Minnesota Business Owner-Employers Take Note!
Minnesota’s New Wage Theft Laws Mean Changes for Earning Statements, Record Keeping, etc.
Updates to Minnesota’s wage theft laws went into effect on July 1, 2019. The Legislature amended the state’s existing labor laws to prevent wage theft and provide new wage and hour requirements, protections, and sanctions. Here is a summary of a few key provisions in the new laws. Note that these are in addition to the requirements in effect prior to July 1, 2019.
• Two changes to the Minnesota Statute Section 181.032 (Required Statement of Earnings by Employer), that will impact Minnesota employers:
1) Updated Earnings Statements (paystubs) Requirements
The earnings statements (i.e., paystubs) that must be provided by employers to employees at the end of each pay period must now include:
(i) the rate or rates of pay and basis thereof, including whether the employee is paid by hour, shift, day, week, salary, piece, commission, or other method;
(ii) allowances, if any, claimed pursuant to permitted meals and lodging;
(iii) the physical address of the employer’s main office or principal place of business, and a mailing address if different; and
(iv) the telephone number of the employer.
2) New Written Notice Requirement
In addition to adding information that must be included on paystubs, there is now an entirely new notice to employees that is required under Section 181.032. This notice must contain several pieces of information including:
(i) the rate of pay and basis thereof
(iv) the employee’s exempt or non-exempt status
(v) a list of deductions that may be made from the employee’s pay
(vi) the number of days in a pay period (vii) when the employee will receive the first payment of wages earned
(viii) the legal and operating name, address and phone number of the employer.
This written notice must be signed by both the employee and the employer and contain a statement in multiple languages that employees may request the notice be provided in a language other than English.
Beginning July 1, 2019, in addition to providing this written notice at the start of employment, the employer must also provide all employees, no matter their employment date, with a written notice of any of the changes to the information contained in the notice before those changes take effect.
• Under the new laws, there are additional records that employers must keep for three years, per the amendments to Section 177.30 of the Minnesota Fair Labor Standards Act (Keeping Records; Penalty). These additional records now include:
(i) a list of personnel policies provided to the employee, including the date the policy was given and a brief description of the policy.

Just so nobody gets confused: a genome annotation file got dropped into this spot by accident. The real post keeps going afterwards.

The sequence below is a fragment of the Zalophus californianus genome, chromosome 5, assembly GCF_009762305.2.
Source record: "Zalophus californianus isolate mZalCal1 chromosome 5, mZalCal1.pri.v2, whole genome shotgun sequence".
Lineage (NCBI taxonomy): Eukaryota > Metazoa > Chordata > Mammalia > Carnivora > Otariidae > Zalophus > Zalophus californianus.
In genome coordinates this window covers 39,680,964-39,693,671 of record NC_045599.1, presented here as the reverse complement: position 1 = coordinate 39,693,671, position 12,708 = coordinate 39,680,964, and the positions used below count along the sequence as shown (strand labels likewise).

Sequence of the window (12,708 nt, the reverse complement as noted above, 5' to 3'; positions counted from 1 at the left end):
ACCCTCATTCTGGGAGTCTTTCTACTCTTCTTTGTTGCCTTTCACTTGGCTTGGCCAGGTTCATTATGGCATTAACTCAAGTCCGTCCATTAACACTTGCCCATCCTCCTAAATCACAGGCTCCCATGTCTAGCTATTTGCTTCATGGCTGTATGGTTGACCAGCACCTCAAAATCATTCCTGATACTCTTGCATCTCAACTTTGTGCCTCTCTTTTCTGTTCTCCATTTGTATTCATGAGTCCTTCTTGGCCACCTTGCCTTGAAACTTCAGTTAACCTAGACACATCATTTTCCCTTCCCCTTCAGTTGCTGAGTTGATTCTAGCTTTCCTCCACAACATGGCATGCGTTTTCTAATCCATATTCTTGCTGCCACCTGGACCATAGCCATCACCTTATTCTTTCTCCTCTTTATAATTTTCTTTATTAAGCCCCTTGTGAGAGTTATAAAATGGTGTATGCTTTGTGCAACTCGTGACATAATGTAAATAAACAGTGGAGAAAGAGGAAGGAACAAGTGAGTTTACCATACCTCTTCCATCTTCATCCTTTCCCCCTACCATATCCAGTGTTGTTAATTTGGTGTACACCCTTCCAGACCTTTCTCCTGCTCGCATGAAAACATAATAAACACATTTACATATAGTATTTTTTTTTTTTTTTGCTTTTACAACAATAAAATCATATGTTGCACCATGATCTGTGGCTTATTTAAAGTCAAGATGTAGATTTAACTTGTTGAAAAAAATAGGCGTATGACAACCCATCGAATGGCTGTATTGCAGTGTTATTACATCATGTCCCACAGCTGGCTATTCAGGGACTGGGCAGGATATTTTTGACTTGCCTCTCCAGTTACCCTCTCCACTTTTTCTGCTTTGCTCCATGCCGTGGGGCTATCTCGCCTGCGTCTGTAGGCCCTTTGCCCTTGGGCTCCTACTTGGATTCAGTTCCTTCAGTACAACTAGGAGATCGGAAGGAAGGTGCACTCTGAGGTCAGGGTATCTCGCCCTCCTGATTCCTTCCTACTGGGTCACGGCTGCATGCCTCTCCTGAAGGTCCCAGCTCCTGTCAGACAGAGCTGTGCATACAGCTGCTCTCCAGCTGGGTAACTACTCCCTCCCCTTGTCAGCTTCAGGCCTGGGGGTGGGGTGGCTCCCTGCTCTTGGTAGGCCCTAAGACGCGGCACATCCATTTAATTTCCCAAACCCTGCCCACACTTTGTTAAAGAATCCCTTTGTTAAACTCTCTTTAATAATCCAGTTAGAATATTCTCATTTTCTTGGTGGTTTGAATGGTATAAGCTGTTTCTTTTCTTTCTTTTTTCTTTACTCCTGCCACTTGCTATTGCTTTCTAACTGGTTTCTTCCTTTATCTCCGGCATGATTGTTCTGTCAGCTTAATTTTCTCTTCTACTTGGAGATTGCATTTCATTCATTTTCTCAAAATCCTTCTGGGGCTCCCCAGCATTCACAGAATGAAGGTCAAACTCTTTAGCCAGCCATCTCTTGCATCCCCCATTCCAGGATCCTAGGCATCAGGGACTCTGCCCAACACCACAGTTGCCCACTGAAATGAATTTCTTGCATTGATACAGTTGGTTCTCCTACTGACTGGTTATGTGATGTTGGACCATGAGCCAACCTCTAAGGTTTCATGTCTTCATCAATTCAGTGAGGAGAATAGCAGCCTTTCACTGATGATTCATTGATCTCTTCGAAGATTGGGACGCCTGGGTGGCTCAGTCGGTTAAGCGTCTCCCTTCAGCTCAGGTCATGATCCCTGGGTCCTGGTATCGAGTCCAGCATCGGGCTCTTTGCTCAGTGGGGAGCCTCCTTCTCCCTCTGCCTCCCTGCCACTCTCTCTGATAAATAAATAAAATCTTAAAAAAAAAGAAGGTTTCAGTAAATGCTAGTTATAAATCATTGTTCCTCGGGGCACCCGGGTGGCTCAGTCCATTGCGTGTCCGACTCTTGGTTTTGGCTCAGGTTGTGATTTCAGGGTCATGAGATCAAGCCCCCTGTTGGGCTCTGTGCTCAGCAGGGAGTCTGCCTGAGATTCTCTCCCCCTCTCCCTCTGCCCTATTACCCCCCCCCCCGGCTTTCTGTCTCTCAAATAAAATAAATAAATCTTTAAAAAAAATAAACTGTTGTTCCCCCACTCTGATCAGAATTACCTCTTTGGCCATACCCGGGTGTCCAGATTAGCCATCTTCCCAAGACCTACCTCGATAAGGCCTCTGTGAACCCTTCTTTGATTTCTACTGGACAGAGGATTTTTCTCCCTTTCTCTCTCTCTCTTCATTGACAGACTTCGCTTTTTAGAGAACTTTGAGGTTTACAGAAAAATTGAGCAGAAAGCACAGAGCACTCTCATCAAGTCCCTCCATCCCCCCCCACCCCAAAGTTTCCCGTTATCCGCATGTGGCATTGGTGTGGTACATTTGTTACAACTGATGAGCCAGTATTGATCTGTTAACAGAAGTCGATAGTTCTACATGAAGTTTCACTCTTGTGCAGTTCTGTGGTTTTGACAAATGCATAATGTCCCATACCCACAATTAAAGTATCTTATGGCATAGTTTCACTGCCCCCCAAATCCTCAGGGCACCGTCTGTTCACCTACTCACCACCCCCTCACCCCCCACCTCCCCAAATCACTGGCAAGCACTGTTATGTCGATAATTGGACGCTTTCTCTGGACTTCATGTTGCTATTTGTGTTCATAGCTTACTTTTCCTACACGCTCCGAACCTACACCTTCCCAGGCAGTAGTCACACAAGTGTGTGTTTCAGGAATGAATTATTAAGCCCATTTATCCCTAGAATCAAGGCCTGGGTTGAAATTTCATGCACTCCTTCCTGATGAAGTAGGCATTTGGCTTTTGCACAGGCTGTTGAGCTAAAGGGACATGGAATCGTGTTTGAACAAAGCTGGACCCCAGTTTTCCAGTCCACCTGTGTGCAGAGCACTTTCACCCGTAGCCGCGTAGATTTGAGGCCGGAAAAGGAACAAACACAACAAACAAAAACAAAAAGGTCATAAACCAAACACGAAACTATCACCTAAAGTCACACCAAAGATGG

(ii) The new written notice under Section 181.032 (discussed above). Note that any written changes to that notice must also be retained in the employer’s records.
• The new laws also provide that Commissions Earned by an employee must be paid in full by the employer at least once every three months per an amendment to the Minnesota Statute Section 181.101 (Wages; How Often Paid).
• The wage theft laws also include new or increased investigative authority and civil and criminal penalties to help give the new requirements teeth:
1) A new subdivision has been added to Minnesota Statute Section 177.45 (Attorney General Enforcement) which prohibits an employer from retaliating against an employee who asserts rights or remedies under certain labor and wage payment laws in Minnesota, including the amended laws outlined above. A violation of the retaliation prohibition carries a civil penalty of $700 to $3,000 for each violation (without limiting any other remedies available).
2) Minnesota’s commissioner of labor and industry now has increased investigative powers to facilitate enforcement of labor and wage laws, including the authority to enter and inspect places of employment, to obtain an inspection order in district court to compel entry into a place of employment, and to interview even non-management employees in private regarding its investigation. The commissioner is also now required to share enforcement action information with other agencies and licensing and regulatory authorities to which the employer is subject.
3) “Wage theft” has been added to the criminal definition of “theft” under Minnesota’s criminal code, making it subject to the same penalties and sanctions as criminal theft, including imprisonment.
This list is not exhaustive and supplements the remedies already available to the commissioner and attorney general.
Our firm can help assure your compliance with Minnesota’s wage theft laws. Whether it is preparing the new required notice or reviewing the information included on your paystubs, the attorneys at Sanford, Pierson, Thone & Strean, PLC are ready to assist you. Contact us via email or via phone at 952-404-2100.